Rhode Island punches well above its weight on solar: although SEIA reported in 2018 that the state ranks 34th in the nation with about 120 megawatts (MW) of installed solar energy capacity, Rhode Island has achieved half of that capacity in 2018 alone. The rapid growth of the industry in-state did not happen overnight, though, as it has taken years of state legislation to make Rhode Island an ideal solar market.

Rhode Island’s first major solar policy was passed in 1981, when the state implemented Solar Easements regulations. Although the policy doesn’t focus on financial incentives, it recognized solar energy usage as a property right and ensured that proper sunlight is made available to those who operate solar-energy systems.

Rhode Island next passed solar policies in 1996, when the state’s electric-utility restructuring legislation required utilities to create one of the first public benefits fund in the nation. Known as the Rhode Island Renewable Energy Fund (REF), the funding for this organization comes from a $0.0003 per kWh surcharge on resident’s utility bill and is administered by CommerceRI.

At the turn of the century, Rhode Island made major strides in clean energy by enacting a renewable portfolio standard (RPS) in 2004. Across the country, state energy requirements have been instrumental to the development of clean energy. Officially titled the Renewable Energy Standard (RES) in Rhode Island, legislators created a top-rated program requiring utilities to supply 38.5 percent of their electricity sales with renewable resources by the end of 2035.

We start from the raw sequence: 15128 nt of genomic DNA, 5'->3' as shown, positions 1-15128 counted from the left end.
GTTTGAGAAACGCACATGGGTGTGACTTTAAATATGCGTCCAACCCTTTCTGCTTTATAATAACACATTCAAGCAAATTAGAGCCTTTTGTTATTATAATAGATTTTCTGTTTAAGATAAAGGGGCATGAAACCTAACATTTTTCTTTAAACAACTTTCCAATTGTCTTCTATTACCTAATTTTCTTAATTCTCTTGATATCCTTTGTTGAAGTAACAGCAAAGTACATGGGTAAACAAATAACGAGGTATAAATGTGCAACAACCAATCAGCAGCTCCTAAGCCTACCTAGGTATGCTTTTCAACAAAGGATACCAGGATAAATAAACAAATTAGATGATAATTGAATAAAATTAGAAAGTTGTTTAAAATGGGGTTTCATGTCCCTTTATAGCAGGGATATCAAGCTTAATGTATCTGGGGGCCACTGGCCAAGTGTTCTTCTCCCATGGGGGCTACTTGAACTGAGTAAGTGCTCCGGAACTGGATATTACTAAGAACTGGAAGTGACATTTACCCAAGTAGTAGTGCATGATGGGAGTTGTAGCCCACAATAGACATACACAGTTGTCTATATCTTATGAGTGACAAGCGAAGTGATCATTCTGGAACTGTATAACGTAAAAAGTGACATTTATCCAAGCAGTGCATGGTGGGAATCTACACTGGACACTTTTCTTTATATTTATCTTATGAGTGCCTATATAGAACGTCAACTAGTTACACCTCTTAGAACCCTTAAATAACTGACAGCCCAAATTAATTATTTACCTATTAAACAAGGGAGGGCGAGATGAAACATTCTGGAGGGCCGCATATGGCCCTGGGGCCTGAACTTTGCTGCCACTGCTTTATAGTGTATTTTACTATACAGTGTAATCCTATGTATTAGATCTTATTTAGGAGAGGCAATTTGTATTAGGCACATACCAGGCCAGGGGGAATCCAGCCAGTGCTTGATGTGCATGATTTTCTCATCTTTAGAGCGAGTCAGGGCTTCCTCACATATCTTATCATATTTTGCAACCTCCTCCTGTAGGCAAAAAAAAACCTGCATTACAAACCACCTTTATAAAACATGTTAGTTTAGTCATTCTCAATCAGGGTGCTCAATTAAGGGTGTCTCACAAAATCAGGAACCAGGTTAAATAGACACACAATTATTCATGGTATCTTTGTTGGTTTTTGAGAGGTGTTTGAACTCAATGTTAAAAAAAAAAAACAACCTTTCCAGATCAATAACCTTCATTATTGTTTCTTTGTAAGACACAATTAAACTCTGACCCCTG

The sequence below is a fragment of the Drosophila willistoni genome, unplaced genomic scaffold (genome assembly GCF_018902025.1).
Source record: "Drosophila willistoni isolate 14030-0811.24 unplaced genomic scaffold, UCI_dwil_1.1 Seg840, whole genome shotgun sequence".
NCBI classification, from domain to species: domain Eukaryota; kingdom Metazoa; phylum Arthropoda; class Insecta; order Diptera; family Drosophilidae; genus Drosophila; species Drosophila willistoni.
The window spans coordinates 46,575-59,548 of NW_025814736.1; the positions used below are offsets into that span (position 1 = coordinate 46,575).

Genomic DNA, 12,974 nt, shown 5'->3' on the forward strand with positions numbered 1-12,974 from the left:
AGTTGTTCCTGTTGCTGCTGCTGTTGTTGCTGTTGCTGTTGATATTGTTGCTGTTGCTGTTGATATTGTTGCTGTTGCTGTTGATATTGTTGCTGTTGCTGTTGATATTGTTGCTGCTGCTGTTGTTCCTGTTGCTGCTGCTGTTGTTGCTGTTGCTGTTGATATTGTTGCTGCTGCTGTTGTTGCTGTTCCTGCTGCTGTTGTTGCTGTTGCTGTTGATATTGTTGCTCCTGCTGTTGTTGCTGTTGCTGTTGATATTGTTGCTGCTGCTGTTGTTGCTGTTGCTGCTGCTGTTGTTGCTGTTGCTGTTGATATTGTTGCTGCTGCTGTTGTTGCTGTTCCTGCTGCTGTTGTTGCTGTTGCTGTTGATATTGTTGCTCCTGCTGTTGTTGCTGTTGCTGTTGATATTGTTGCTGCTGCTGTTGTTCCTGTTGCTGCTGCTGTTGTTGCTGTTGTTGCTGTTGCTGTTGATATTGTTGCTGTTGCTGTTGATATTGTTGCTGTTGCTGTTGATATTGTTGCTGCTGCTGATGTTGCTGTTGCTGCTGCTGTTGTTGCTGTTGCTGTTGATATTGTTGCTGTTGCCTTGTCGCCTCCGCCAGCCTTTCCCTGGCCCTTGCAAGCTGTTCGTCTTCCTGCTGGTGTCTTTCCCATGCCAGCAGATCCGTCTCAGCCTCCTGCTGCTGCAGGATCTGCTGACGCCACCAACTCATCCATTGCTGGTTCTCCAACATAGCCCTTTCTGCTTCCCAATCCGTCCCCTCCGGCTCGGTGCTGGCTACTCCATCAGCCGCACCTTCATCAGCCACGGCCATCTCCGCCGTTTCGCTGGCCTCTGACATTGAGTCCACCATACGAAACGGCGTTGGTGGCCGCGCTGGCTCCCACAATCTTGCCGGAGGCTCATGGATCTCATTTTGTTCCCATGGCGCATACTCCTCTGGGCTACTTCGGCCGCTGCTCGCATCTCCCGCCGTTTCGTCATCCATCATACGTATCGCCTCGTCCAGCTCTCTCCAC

The next significant solar policy to pass is the state’s 2011 net metering program, which makes solar more financially attractive to Rhode Island residents. Throughout the nation, net metering programs have allowed residents to send surplus net energy to the electric grid and receive compensation for it on their energy bill. In Rhode Island, RI Energy offers the top program in the state and every utility credits net surplus at the avoided-cost rate. In 2016, policymakers extended the reach of net metering by raising the capacity limit of the program to 10 MW, as well as by approving community remote net metering so that residents can still use solar without having to install their own installation.

Beyond these policies, Rhode Island has developed a few other notable financial incentives to make solar more accessible to everyone. The first of these were the Small-Scale Solar Grants and Commercial Scale Renewable Grants policies, which were created in 2013 and use the Renewable Energy Fund (REF) to compensate residents for going solar. The creation of the Renewable Energy Growth Program in 2014 made solar more affordable by providing a feed-in tariff of 32.25 cents for each kilowatt-hour they sell to the grid for the first 15 years of their system, which is much higher than the 19 cents residents would otherwise receive. Finally, additional solar incentives include the Sales Tax Exemption and Property Tax Exemption, which help reduce the overall costs of solar installation.